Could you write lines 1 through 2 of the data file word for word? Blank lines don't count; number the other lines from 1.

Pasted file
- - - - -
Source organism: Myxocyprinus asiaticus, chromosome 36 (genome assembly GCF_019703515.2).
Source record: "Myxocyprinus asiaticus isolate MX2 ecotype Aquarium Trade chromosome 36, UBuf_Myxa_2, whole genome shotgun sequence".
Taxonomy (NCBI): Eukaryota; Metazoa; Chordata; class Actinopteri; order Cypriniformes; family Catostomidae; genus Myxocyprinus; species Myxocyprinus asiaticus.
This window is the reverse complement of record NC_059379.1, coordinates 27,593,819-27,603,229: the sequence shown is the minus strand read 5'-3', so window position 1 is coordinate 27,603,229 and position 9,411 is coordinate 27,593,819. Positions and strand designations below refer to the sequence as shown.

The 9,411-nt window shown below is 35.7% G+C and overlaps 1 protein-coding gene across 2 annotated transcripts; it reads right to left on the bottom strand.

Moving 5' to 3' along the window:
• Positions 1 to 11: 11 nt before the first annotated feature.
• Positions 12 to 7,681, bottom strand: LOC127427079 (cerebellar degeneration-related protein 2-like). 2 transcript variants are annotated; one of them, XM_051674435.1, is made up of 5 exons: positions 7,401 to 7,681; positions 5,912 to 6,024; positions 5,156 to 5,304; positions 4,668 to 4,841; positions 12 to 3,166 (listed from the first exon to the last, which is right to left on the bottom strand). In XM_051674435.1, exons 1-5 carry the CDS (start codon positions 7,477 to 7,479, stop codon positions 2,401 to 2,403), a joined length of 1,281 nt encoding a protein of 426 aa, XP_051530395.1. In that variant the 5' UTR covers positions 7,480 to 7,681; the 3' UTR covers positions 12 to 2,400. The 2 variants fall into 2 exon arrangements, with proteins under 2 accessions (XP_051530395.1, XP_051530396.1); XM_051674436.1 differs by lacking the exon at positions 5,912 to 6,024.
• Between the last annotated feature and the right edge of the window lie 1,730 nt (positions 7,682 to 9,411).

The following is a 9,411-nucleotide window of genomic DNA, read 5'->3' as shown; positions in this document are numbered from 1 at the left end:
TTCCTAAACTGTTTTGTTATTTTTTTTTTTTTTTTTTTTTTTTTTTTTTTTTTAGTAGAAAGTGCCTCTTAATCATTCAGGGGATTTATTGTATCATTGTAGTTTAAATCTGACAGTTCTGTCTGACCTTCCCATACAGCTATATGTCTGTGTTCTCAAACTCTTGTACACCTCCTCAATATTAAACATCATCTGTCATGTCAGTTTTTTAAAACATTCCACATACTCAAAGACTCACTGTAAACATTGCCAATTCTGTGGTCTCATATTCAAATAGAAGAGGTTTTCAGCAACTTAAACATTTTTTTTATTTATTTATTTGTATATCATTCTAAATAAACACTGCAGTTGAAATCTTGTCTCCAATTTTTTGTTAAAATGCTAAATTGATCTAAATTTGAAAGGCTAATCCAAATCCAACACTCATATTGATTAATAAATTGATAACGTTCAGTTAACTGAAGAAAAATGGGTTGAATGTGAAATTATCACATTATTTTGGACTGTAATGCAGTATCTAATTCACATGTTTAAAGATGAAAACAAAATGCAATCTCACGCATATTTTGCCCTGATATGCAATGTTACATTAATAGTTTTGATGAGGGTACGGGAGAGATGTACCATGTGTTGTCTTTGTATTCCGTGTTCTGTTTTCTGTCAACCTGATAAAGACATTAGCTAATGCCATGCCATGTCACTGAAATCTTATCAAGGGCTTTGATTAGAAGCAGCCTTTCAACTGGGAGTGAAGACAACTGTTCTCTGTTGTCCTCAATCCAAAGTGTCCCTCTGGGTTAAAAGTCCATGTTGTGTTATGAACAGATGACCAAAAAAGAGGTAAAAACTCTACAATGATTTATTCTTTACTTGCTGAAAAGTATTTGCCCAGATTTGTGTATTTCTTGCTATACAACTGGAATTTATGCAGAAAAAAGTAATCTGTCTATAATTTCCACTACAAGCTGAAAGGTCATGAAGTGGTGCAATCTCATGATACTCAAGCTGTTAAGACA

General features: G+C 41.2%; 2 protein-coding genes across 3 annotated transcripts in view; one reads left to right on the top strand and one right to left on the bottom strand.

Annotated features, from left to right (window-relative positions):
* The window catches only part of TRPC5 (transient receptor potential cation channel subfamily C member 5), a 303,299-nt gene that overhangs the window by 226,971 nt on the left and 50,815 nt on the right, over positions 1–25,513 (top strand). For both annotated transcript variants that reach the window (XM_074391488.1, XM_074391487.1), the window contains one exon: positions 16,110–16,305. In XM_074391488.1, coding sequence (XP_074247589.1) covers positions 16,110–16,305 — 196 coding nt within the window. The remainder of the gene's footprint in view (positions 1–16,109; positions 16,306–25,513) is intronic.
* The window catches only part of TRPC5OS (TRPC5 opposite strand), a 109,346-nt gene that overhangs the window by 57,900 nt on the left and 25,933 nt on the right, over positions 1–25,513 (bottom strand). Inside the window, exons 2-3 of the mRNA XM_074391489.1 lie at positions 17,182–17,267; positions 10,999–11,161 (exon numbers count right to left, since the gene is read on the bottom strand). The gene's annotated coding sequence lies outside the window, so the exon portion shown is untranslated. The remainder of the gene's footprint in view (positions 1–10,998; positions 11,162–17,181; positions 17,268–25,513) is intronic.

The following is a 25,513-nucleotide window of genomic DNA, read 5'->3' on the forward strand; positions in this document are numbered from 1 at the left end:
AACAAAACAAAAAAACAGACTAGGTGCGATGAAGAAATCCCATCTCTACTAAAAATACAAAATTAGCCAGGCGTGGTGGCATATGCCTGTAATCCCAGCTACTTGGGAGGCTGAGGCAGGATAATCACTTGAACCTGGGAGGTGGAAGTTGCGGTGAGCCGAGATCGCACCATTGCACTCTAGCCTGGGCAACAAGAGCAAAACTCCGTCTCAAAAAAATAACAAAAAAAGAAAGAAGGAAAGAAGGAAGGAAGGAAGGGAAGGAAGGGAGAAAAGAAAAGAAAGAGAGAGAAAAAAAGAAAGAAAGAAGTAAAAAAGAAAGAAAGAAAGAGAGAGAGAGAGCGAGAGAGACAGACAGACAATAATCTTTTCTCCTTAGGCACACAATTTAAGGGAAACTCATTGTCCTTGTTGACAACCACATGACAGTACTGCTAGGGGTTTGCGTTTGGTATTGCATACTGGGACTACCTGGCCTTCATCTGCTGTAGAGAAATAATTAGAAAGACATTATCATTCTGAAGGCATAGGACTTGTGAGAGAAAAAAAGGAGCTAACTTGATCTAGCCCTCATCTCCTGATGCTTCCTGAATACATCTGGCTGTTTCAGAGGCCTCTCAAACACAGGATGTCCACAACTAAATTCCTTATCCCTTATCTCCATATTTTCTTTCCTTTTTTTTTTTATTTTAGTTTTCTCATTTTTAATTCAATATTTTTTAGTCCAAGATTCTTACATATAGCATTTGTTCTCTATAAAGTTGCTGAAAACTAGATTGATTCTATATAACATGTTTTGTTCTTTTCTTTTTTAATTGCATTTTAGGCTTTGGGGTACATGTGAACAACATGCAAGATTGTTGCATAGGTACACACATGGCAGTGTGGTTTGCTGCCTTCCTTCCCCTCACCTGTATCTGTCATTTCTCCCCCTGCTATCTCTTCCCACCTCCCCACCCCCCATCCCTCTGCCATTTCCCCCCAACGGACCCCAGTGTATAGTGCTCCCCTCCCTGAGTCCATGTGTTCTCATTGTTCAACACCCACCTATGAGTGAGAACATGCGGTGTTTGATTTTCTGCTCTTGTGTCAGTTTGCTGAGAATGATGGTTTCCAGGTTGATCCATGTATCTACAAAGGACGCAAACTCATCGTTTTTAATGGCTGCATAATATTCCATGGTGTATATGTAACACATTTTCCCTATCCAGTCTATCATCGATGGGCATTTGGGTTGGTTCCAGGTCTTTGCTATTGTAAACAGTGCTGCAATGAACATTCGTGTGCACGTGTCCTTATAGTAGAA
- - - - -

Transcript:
Source organism: Myxocyprinus asiaticus, chromosome 36 (genome assembly GCF_019703515.2).
Source record: "Myxocyprinus asiaticus isolate MX2 ecotype Aquarium Trade chromosome 36, UBuf_Myxa_2, whole genome shotgun sequence".